On the 5th of November I presented a talk at Castle Gardens in Sherborne as part of their Pet Wellbeing day. It was titled Common Emergencies, Toxins and Misconceptions. It generated lots of interesting discussion so over the next two months, I thought it would be a good idea to cover these topics starting with common emergencies.
Every veterinary surgery has to provide an out of hours emergency service and as we cover this service ourselves, it forms a big part of our working life and gives pet owners invaluable peace of mind when the surgery is closed.
So what is actually a veterinary emergency? This will vary from one vet to another and between different pet owners. Trying to decide what constitutes an emergency is sometimes more than half the battle.
The following examples are typical veterinary emergencies either that we see or should certainly be considered emergencies and warrant a call to the emergency vet:
Any significant blood loss is an emergency. If you have to ask yourself “is this amount of blood loss significant?” The answer is yes, it is! Small dogs and cats especially do not need to lose very much blood to lower their total blood volume to dangerously low levels.
Road traffic accidents are obvious emergencies and even if its just a glancing blow and your pet looks ok, be aware that internal injuries could still be present and bleeding into the lungs for example may not become obvious for several hours.
Any sign of respiratory distress; any increase in respiratory rate or effort, from deep heavy breathing to short shallow breathing is an indication for urgent veterinary treatment. Breathing problems can suggest lung or heart problems and can progress rapidly.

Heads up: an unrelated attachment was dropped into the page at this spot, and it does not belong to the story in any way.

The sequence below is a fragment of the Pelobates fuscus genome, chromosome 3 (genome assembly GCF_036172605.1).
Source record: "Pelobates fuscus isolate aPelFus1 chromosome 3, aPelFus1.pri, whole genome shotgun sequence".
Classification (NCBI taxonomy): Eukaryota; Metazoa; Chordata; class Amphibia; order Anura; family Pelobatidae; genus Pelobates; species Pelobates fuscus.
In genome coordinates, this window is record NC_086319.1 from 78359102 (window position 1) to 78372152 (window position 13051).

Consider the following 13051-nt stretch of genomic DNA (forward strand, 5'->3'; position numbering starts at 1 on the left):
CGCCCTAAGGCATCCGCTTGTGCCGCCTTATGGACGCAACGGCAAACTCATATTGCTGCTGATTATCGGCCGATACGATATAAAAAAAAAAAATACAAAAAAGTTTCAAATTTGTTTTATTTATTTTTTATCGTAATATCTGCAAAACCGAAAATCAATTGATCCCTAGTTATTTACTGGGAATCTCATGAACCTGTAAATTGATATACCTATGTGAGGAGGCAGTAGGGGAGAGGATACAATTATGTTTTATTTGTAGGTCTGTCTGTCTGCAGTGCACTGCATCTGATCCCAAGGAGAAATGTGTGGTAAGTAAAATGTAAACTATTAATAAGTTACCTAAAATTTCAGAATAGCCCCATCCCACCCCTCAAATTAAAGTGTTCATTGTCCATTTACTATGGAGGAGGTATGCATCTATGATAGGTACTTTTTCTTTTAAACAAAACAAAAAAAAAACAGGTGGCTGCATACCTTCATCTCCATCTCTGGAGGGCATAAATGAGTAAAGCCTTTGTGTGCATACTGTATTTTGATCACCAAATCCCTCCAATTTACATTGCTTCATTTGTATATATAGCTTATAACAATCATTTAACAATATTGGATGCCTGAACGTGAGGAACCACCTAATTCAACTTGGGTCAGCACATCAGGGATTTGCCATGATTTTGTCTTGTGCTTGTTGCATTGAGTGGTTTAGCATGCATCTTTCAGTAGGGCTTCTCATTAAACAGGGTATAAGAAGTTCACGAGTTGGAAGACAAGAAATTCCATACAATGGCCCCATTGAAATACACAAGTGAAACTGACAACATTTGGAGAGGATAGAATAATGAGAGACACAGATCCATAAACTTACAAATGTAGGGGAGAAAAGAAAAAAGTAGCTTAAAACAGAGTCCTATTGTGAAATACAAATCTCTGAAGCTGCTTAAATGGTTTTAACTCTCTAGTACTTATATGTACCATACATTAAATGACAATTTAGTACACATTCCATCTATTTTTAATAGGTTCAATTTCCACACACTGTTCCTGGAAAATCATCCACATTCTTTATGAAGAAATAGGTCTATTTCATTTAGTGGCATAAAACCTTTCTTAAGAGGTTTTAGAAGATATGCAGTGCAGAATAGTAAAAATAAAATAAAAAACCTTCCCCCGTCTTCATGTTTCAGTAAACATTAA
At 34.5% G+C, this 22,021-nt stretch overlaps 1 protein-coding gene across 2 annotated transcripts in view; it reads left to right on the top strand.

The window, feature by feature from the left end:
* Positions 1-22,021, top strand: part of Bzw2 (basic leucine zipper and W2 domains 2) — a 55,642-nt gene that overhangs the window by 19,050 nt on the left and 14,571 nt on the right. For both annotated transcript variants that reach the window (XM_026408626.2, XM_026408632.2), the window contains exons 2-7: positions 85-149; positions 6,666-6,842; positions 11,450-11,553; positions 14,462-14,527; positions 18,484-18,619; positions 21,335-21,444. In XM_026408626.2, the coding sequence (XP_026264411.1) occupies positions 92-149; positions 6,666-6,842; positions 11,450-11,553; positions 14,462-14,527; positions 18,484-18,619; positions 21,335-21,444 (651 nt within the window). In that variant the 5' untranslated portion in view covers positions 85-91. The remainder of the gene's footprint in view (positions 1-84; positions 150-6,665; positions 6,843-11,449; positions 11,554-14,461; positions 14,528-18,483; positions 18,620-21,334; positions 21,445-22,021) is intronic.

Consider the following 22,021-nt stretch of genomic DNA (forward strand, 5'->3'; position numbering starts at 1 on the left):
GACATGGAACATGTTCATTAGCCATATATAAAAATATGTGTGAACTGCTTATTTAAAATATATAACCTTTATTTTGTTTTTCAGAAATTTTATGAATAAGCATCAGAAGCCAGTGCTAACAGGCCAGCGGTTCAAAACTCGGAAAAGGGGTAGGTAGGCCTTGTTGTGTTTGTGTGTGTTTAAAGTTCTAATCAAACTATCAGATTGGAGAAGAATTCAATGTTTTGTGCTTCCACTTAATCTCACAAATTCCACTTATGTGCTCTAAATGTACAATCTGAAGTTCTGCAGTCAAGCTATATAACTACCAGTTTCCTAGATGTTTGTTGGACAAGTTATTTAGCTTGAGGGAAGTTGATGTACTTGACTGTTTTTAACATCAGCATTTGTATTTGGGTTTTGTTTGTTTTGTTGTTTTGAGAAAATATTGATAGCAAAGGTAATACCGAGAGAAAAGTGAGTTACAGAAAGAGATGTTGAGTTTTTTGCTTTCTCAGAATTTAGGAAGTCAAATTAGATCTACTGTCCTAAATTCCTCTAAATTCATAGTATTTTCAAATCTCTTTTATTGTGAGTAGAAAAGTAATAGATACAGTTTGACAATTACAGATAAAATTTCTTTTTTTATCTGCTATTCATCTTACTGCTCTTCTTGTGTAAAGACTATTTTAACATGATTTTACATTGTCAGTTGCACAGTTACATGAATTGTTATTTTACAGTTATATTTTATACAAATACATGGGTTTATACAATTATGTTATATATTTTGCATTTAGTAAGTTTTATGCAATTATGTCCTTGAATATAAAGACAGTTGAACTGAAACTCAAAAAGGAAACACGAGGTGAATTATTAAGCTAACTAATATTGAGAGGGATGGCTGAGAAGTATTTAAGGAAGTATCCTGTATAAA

Acute vomiting and diarrhoea can not only lead to dehydration but vomiting especially can be a symptom of a more serious underlying illness or even gastro-intestinal obstruction.
In large deep chested dogs, unproductive attempts at vomiting (usually with abdominal bloating) are a classic symptom of a twisted stomach, and without doubt an emergency.
Straining to frequently pass small amounts of urine (cystitis) may be uncomfortable and warrant pain relief but is not life-threatening. However, in male cats (and less commonly male dogs) urinary obstruction can occur and is life threatening. It is not only extremely painful but can lead to acute kidney failure and even cause high potassium levels in the blood potentially triggering sudden heart failure.
These are some of the more common emergencies I think we as pet owners should be aware of but there are many other situations that require out-of-hours attention. Another group of emergencies are toxin ingestions and poisonings but we will cover these in next months article.
If you as pet owners have an emergency or have any concerns what so ever, help is always at the end of the telephone.
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